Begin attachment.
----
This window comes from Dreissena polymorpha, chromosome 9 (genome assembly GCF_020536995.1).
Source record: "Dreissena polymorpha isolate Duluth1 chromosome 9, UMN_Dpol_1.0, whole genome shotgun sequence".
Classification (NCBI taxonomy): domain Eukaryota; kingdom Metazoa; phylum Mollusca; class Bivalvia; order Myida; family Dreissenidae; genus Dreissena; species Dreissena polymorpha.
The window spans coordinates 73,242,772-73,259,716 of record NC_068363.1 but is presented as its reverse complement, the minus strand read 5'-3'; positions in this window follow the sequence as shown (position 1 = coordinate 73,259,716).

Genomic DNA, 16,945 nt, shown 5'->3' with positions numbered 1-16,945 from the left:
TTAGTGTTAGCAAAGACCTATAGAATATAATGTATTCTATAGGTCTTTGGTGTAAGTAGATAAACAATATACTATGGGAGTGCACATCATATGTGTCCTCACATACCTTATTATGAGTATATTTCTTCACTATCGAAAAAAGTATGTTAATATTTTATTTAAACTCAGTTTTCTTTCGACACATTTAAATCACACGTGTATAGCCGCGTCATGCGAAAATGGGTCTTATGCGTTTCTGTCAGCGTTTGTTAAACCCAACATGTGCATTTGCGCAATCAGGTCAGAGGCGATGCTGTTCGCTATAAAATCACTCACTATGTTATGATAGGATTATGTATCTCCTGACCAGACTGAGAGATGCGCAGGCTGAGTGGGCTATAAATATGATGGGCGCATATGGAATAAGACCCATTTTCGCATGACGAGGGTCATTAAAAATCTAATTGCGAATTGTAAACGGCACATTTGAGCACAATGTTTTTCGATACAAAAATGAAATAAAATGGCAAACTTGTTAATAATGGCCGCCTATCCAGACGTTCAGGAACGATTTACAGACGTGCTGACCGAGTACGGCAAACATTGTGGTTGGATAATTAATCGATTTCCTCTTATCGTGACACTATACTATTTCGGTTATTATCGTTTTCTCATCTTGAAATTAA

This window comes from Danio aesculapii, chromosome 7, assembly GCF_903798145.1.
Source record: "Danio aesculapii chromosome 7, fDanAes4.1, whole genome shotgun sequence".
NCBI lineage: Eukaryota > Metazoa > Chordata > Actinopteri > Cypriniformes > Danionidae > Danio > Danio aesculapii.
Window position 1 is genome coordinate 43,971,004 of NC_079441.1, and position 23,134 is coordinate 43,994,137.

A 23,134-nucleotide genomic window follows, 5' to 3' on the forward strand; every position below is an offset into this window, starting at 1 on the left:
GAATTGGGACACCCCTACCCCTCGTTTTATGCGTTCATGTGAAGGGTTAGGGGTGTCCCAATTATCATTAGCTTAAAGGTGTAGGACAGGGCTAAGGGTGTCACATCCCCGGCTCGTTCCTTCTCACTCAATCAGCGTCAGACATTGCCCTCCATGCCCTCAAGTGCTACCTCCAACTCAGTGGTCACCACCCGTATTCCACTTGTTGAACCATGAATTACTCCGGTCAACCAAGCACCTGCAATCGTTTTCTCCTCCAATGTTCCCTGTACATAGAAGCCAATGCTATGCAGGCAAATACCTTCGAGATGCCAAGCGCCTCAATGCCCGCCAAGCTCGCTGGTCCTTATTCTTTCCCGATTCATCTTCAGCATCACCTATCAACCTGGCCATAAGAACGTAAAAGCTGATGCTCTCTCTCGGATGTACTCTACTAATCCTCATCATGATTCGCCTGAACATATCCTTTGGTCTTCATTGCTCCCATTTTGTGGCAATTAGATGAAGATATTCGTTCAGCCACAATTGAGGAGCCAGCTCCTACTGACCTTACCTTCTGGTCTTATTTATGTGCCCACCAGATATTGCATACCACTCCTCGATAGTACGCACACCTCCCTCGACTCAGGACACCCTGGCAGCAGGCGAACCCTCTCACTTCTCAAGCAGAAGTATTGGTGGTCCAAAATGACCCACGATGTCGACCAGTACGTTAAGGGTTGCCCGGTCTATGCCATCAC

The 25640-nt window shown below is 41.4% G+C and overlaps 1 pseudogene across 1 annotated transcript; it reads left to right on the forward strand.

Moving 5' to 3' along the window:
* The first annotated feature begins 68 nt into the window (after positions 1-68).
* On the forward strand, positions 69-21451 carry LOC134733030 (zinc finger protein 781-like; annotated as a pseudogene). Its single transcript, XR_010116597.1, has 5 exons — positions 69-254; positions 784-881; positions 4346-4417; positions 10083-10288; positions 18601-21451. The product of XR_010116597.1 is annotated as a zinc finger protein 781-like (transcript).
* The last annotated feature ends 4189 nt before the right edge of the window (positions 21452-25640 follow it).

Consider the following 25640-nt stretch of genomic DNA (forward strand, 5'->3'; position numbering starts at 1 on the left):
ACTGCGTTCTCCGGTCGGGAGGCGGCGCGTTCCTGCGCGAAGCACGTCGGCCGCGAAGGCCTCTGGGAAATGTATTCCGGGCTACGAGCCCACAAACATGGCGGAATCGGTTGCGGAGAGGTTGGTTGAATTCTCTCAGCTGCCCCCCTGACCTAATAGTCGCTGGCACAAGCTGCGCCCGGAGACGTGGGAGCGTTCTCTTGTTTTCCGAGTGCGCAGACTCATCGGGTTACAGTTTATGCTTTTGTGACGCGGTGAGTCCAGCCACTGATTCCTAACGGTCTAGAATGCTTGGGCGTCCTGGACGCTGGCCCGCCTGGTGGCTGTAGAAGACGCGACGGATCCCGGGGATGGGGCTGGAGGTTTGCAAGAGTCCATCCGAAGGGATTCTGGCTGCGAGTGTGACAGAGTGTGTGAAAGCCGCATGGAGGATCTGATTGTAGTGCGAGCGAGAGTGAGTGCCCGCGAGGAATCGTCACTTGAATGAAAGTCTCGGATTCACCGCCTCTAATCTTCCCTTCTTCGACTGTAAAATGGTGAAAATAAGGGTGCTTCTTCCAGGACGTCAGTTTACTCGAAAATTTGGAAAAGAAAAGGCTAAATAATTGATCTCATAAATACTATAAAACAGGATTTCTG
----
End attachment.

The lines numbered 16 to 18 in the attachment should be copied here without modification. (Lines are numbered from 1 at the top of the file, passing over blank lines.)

* On the forward strand, positions 69-21451 carry LOC134733030 (zinc finger protein 781-like; annotated as a pseudogene). Its single transcript, XR_010116597.1, has 5 exons — positions 69-254; positions 784-881; positions 4346-4417; positions 10083-10288; positions 18601-21451. The product of XR_010116597.1 is annotated as a zinc finger protein 781-like (transcript).
* The last annotated feature ends 4189 nt before the right edge of the window (positions 21452-25640 follow it).

Consider the following 25640-nt stretch of genomic DNA (forward strand, 5'->3'; position numbering starts at 1 on the left):